The broad swordsman

FRANCESCA LEE
Last updated 05:00 11/11/2012
Gerry Brownlee
STACEY SQUIRES/Fairfax NZ
OPENING ACT: MP and Games chieftain Gerry Brownlee opens the Hororata Highland Games watched by sword-bearer Bruce Nell yesterday.

Relevant offers

National

National Party gathers to put horror week behind it Inghams Enterprises chicken processing plant fire in Waitoa Woman busted doing burnouts charged after fleeing police in Hamilton More than 2500 felt light earthquake in Wellington The Warehouse Blenheim slammed for dumping 'brand new' sheets - right next to a linen charity Prime Minister Bill English: Barclay recording scandal 'handled as well as it could' Northland kiwifruit orchard hit by suspected poisoning Latest kids' craze turned into a tasty baked good Rain for most as low sweeps over the North Island One all on the political score card

Tartan, longswords, mace-flourishing, and even a taste of haggis lured thousands of Cantabrians to the Hororata Highland Games yesterday.

The event attracted huge crowds, some, such as Earthquake Minister Gerry Brownlee, in kilts to enjoy everything Scottish, from sports to whisky.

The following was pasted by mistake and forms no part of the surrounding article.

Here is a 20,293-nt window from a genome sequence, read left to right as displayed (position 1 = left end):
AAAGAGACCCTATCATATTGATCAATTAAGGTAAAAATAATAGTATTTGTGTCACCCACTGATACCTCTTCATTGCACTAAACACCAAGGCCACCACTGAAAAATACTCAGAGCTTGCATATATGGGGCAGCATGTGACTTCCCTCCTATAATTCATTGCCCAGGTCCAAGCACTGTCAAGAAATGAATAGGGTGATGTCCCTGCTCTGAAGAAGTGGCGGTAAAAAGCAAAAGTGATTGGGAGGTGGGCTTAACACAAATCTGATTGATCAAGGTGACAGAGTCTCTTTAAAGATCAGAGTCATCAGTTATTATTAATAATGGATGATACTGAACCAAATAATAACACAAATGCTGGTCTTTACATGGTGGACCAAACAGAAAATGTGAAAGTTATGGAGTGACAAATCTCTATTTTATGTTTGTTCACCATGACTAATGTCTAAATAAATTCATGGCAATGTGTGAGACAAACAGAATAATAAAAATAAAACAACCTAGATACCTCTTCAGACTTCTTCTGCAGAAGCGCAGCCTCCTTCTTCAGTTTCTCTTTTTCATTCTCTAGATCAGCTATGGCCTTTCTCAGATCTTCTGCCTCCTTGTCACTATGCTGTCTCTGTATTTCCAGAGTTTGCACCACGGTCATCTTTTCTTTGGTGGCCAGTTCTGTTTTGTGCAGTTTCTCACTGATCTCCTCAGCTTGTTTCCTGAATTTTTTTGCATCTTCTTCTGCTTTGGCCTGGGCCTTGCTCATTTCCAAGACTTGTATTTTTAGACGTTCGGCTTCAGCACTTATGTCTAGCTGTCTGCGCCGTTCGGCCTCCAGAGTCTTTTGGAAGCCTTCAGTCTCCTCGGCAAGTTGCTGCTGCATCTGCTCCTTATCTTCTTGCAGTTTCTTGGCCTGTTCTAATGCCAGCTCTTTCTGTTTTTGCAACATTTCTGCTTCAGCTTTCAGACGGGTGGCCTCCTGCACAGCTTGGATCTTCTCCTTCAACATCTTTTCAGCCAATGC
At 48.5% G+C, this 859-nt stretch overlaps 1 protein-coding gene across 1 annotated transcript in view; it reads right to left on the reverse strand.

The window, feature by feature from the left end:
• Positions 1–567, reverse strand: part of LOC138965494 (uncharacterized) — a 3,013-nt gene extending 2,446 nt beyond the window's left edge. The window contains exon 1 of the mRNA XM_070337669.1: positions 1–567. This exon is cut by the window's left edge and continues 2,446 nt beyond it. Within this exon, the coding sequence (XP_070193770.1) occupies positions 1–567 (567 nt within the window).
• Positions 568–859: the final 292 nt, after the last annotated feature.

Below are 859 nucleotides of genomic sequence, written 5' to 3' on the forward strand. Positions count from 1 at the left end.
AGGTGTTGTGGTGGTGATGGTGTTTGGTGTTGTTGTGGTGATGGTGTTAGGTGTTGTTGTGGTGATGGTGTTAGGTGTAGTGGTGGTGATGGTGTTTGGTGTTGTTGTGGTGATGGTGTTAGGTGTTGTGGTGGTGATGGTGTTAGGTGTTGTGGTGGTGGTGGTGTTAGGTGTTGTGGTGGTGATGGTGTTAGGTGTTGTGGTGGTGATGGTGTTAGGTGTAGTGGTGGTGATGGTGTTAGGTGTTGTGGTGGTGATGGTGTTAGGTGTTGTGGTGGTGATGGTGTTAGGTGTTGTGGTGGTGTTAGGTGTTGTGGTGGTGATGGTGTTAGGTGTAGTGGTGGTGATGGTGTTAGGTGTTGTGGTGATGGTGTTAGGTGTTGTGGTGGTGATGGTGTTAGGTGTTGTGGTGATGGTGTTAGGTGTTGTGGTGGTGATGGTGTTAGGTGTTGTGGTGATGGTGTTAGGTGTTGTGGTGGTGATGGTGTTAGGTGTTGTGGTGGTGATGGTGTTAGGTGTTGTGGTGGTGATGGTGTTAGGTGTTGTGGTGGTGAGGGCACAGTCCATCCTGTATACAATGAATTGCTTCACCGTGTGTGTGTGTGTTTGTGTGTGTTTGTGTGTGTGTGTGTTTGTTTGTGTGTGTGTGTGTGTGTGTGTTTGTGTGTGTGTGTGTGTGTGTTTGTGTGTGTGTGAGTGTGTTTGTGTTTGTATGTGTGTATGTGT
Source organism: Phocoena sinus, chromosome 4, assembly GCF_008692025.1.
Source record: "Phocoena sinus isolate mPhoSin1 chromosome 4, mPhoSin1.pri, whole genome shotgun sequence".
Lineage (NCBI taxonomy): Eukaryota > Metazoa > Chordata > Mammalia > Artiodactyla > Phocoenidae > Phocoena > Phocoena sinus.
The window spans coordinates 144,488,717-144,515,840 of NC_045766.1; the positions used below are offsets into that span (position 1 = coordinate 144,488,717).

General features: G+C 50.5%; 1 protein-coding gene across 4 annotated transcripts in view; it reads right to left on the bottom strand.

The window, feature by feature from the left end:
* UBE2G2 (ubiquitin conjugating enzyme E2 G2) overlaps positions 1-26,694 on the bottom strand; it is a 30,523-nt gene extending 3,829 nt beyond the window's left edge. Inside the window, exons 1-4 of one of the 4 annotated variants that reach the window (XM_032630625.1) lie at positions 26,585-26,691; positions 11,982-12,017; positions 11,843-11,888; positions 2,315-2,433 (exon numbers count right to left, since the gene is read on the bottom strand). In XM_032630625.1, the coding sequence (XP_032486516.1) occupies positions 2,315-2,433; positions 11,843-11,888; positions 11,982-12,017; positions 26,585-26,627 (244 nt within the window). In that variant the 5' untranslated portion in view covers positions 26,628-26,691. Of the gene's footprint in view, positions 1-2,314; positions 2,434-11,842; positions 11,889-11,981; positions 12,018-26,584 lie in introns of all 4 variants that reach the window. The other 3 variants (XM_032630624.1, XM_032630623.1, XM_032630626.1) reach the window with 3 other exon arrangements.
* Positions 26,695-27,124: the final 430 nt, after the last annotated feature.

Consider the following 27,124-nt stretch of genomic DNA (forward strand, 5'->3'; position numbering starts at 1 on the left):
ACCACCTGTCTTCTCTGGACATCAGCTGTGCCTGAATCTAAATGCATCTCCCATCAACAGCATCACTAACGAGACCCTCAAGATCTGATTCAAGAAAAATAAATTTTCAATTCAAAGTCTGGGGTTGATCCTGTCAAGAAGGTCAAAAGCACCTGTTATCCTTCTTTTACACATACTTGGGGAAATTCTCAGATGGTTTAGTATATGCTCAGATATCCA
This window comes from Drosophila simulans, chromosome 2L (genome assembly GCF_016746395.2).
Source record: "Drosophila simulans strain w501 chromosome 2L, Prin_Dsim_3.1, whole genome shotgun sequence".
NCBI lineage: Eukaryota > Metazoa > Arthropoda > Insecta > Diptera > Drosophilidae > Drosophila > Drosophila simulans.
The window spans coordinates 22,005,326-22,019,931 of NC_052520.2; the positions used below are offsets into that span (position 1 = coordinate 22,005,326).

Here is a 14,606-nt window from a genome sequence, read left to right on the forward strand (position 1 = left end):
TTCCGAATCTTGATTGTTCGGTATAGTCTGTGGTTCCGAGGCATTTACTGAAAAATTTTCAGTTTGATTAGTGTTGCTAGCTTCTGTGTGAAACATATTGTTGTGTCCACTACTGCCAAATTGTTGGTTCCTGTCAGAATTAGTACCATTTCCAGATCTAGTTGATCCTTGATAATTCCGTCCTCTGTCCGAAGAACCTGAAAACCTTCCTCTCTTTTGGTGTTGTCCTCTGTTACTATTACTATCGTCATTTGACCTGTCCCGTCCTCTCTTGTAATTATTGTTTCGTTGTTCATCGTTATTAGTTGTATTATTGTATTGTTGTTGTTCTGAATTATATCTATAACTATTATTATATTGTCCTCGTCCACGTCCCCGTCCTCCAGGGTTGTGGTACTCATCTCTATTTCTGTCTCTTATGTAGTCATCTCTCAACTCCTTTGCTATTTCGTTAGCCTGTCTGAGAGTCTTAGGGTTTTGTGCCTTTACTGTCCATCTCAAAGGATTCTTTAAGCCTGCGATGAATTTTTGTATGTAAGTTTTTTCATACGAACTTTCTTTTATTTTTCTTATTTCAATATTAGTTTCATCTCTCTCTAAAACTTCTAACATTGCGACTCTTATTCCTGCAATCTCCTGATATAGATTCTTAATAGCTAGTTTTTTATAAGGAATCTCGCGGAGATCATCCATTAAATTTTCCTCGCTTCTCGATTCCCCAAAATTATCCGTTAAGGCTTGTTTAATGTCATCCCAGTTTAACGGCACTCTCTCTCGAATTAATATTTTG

The proceeds of the games will go into rebuilding Hororata, which was badly damaged by the September 2010 quake.

Lucy Green, a British tourist, said the games were "spectacular".

"I have a [bag]piper in the family and at home I have been to highland games, but never before in the setting of the southern hemisphere."

Bob Blythe, a Scots expat living in Christchurch, said the games had an authentic flavour. "The accents are slightly different. Otherwise they are as good as in Scotland, with better weather."

Organiser Ainsley Walter said it felt as if there were a lot more people than last year's event, which drew a crowd of 8000. She and fellow organiser Mark Stewart relaunched the famous Hororata pies at the games and they sold at a rate of 40 every two minutes.

Ad Feedback

- Sunday Star Times

Special offers

Featured Promotions

Sponsored Content